Cross-dressing among medieval Ashkenazi Jews
Confirming challenged group borders
This article deals with explicit permissions for two types of cross-dressing found in the thirteenth-century ethical tract Sefer Chasidim. In order to avoid being sexually assaulted, female Jewish travellers were allowed to disguise themselves as a. Christians, even as nuns, or b. men. This contradicts biblical and rabbinical prohibitions against such practices. These textual passages are discussed, set against the Jewish and Christian medieval discourse on dress and identity, and they are also related to other contemporary source texts that show that the borders between men and women, and Jews and Christians, as distinct and separate groups were at this time being contested. The author concludes that these permissions should not be seen as ways of transcending the boundaries of the group, but rather as part of a discourse that served to strengthen such boundaries.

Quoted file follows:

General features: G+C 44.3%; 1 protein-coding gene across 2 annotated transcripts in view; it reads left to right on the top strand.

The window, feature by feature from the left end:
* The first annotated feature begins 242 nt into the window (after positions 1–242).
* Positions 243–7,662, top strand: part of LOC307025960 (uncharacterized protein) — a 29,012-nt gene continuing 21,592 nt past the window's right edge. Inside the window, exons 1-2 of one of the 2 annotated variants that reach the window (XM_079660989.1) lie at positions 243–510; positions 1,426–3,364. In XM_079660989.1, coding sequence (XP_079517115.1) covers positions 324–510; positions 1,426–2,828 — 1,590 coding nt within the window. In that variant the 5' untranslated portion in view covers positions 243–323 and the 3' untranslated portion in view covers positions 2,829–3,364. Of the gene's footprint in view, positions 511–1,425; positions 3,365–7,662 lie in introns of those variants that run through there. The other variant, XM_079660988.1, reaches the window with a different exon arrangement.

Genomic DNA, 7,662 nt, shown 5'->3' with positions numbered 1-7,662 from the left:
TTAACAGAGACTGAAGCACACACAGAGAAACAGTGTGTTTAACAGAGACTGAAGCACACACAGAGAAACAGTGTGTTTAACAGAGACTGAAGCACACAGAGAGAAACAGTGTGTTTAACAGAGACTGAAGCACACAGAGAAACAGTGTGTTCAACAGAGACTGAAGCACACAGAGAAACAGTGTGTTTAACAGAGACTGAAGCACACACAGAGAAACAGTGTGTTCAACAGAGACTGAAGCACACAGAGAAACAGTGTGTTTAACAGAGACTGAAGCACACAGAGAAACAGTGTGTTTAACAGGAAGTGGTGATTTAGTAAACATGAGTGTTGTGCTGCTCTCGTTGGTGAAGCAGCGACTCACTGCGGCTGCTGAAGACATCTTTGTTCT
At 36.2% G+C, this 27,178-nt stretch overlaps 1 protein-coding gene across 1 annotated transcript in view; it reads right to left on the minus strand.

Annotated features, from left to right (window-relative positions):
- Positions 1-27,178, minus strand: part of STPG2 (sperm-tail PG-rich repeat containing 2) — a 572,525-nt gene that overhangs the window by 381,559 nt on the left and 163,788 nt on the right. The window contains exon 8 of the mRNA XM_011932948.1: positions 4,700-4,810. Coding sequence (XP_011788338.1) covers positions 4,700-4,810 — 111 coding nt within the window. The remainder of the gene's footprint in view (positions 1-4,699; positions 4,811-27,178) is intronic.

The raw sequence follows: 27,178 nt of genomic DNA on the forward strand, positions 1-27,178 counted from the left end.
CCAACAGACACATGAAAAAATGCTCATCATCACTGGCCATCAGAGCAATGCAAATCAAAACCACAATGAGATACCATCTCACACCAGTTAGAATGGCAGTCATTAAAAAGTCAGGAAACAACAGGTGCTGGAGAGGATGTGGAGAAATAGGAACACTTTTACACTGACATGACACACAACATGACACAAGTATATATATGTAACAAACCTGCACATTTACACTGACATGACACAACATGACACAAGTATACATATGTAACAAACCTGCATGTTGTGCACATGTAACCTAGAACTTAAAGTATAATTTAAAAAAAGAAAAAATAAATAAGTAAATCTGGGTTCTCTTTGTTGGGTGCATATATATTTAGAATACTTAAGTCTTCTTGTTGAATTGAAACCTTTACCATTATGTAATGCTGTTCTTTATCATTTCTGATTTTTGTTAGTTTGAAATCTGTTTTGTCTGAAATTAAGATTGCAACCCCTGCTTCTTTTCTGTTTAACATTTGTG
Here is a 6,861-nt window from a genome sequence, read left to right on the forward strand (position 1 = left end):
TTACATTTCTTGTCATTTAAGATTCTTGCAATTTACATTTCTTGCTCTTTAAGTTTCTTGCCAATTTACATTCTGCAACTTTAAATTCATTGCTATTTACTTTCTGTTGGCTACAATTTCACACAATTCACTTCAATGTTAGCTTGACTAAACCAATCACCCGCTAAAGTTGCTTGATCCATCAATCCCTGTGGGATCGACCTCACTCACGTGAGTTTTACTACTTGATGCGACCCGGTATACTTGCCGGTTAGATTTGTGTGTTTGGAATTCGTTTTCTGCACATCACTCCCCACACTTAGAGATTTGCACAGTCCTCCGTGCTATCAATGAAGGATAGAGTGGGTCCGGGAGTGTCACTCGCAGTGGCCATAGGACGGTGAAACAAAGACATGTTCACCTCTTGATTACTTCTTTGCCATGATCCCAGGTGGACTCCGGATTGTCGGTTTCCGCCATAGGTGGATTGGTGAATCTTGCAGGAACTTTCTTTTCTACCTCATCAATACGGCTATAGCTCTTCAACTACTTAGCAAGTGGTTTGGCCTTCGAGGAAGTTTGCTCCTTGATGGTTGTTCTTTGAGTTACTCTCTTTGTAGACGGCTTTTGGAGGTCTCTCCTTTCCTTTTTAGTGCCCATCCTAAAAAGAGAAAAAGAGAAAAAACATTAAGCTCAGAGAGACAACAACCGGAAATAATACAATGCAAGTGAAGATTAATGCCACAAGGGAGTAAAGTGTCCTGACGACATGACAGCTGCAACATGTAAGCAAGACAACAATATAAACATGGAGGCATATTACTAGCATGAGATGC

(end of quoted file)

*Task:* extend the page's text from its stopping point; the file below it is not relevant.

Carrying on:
Copyright (c) 2017 Lena Roos
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